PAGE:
I also had to make an exception and ask for the loan of one of the largest and most beautiful embroideries in Belz collection, a huge bedcover commissioned the early 19th century as an imperial wedding gift. It was made for Mianning, the Daoguang Emperor of China (1782 -1850). The bedcover—of pale lavender silk reserved for royal usage—is alive with birds, flowers, and insects. In particular, it is filled with symbols suggesting a long, harmonious, and fruitful marriage. As I learned, the large bird of paradise near the center—recognizable by his flowing tail—is probably meant to suggest the emperor himself and his place as ruler of China. The piece is worked with incredibly tiny stitches and uses a rich, nuanced range of colors that really capture the richness and beauty of the natural world. The bedcover is also fascinating as it reflects how European fashions, particularly for beautifully arranged garlands of flowers and foliage, were absorbed into Chinese design.
Since I was looking for objects to borrow for an exhibition project, I was also given a truly rare opportunity—the chance to visit the museum’s storage areas. I was astounded to learn that the Belz Collection consists of over 20,000 objects. As with most art institutions—including the Brooks—most of these objects are not on view. The storage area of the museum yielded even more wonders. I was astounded by the sheer number of works, but also the number of truly remarkable things, whether jade, lacquer, bronze, cloisonné, silk, or wood. In particular, the size and beauty of a cinnabar lacquer screen captured my attention. Intricately ornamented with writhing dragons and enriched with carved jade, it bespoke the brilliance and majesty of Chinese imperial court culture. Standing near it, and no less wonderful, was a carved cinnabar chair from the eighteenth century. I was thrilled to know that the Belz Museum was willing to loan these large, fragile works. Currently they are installed in the first gallery of A Taste for China at the Brooks.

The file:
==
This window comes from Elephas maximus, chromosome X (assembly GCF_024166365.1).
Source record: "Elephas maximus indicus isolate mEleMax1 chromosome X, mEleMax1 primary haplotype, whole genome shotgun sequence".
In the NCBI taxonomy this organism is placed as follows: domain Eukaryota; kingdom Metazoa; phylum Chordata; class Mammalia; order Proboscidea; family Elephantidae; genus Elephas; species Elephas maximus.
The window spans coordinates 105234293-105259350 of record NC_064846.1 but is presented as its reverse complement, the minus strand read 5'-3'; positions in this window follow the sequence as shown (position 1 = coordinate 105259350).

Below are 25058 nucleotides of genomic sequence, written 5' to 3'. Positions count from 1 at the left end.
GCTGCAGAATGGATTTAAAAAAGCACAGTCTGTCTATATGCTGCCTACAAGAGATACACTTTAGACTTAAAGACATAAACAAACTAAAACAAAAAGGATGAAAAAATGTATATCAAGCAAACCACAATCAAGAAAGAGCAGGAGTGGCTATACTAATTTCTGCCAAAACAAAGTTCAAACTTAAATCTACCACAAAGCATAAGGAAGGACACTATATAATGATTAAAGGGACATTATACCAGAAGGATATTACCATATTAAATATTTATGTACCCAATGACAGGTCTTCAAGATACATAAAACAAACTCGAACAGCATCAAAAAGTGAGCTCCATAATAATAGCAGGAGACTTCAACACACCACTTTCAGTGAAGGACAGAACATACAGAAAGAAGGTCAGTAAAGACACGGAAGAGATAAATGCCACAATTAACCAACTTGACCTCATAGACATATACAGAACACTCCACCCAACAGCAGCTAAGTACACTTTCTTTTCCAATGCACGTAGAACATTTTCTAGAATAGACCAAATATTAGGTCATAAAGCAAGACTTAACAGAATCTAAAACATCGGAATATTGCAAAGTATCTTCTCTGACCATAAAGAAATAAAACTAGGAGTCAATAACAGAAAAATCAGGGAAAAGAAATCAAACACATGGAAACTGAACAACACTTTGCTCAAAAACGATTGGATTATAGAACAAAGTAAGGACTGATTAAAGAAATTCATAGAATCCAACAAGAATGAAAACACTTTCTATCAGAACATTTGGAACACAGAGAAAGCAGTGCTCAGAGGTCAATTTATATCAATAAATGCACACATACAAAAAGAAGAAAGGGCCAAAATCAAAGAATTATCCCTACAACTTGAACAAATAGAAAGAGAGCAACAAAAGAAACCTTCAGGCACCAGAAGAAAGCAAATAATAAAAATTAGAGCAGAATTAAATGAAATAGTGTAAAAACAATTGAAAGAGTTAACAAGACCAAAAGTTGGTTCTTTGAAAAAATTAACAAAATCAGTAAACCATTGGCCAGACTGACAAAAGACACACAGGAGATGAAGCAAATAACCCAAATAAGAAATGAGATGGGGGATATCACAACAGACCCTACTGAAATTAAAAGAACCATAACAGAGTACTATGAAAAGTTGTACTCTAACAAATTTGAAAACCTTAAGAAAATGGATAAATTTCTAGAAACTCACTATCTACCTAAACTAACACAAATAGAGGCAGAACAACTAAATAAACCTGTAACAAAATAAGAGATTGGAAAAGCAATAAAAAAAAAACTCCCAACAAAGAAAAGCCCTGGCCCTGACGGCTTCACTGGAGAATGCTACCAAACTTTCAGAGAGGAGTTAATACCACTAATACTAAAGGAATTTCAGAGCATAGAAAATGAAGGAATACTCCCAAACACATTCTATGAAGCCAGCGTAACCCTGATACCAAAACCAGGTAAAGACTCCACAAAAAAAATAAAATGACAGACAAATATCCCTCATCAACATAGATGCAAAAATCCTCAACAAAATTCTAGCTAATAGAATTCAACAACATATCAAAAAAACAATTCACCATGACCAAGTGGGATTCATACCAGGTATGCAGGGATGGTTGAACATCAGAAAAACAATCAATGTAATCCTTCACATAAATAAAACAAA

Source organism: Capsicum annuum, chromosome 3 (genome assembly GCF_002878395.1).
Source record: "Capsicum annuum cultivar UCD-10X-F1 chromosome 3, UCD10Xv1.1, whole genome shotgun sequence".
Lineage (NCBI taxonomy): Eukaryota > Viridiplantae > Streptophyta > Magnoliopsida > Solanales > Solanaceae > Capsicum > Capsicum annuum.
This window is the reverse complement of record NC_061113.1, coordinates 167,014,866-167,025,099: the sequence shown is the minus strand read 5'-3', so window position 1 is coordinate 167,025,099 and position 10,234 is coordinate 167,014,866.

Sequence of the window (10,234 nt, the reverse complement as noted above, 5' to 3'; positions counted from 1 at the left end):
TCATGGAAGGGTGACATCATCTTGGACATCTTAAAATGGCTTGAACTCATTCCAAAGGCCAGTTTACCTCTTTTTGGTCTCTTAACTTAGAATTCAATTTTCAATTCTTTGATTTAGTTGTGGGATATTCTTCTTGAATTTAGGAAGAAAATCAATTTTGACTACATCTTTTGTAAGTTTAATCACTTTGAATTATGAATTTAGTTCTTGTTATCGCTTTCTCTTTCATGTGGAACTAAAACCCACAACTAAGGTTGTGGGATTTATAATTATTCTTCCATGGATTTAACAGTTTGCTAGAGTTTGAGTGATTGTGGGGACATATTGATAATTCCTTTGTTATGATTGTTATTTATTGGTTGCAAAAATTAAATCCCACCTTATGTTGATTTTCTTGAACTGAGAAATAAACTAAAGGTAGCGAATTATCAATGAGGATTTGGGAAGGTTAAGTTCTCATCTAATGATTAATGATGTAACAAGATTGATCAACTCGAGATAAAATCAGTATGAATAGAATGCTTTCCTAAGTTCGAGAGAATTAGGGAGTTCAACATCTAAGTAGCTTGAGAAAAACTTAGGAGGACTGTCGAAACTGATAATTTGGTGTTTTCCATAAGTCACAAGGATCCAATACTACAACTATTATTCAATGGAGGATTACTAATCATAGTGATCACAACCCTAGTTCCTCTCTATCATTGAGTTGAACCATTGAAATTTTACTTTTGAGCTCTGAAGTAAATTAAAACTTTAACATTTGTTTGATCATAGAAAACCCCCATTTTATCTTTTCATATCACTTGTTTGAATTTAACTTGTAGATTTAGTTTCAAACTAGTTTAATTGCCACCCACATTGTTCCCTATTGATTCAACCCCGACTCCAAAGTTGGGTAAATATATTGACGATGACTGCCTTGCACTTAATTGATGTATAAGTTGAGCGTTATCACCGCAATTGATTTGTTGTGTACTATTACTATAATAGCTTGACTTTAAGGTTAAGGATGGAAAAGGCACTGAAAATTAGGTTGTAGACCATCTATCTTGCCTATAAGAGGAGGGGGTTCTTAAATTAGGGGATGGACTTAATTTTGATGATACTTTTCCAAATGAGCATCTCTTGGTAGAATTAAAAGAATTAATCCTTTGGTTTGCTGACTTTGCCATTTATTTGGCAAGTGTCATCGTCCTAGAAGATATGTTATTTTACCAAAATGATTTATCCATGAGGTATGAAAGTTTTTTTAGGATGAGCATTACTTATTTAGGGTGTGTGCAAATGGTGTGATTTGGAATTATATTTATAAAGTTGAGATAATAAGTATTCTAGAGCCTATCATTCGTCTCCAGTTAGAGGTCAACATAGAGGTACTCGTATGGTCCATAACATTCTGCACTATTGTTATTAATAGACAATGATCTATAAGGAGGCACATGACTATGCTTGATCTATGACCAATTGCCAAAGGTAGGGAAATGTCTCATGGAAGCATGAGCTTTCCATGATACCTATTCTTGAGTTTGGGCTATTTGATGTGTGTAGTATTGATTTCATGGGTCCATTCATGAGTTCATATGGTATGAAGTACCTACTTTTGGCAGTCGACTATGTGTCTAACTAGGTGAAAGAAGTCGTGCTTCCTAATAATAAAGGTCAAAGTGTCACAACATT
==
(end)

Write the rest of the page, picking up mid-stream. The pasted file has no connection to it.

The storage area also revealed great objects belonging to particular artistic movements that I had despaired of finding in private or public collections. Two of these works were loaned to my exhibition: a French dressing table and an Art Deco Coffee Set. The latter is a fantastic and fantastical example of the chinoiserie style. This design movement represents a light-hearted interpretation of Chinese art by Western designers. The table, which is encrusted with bronze, tortoise shell, gilding, and mother of pearl, all set against ebonized wood, opens to reveal a mirror and space for toilette articles. Its decoration emulates rustic Chinese scenery, but is more informal and fanciful than the lacquerware articles upon which it was based. The Art Deco service is of pewter, but inlaid with carnelian and jade. It embodies the fascination with the modern world that characterizes much of 1920s design. Although made in China, it was clearly intended for a European or American market. Both these objects are currently installed in our galleries where they are great complements to works from own and private collections.
While the main goal of A Taste for China is to explore the long cultural relationship between China and the West through the decorative and fine arts, it was also a great chance to learn about public and private collections with holdings in these areas. Having never been to the Belz Museum before, I truly was astounded by the breadth and variety of their collection. I am looking forward to my next visit, and to bringing family and friends along to see my favorites and to make their own discoveries. Actually, I have been back twice since my initial visit, and am continually surprised and transfixed by what I see. From ancient metal work of the Warring Dynasties period to very fine French Academic sculpture, the Belz Museum has many unexpected treasures.
This blog is written by Stanton Thomas Curator of European and Decorative Art for the Brooks.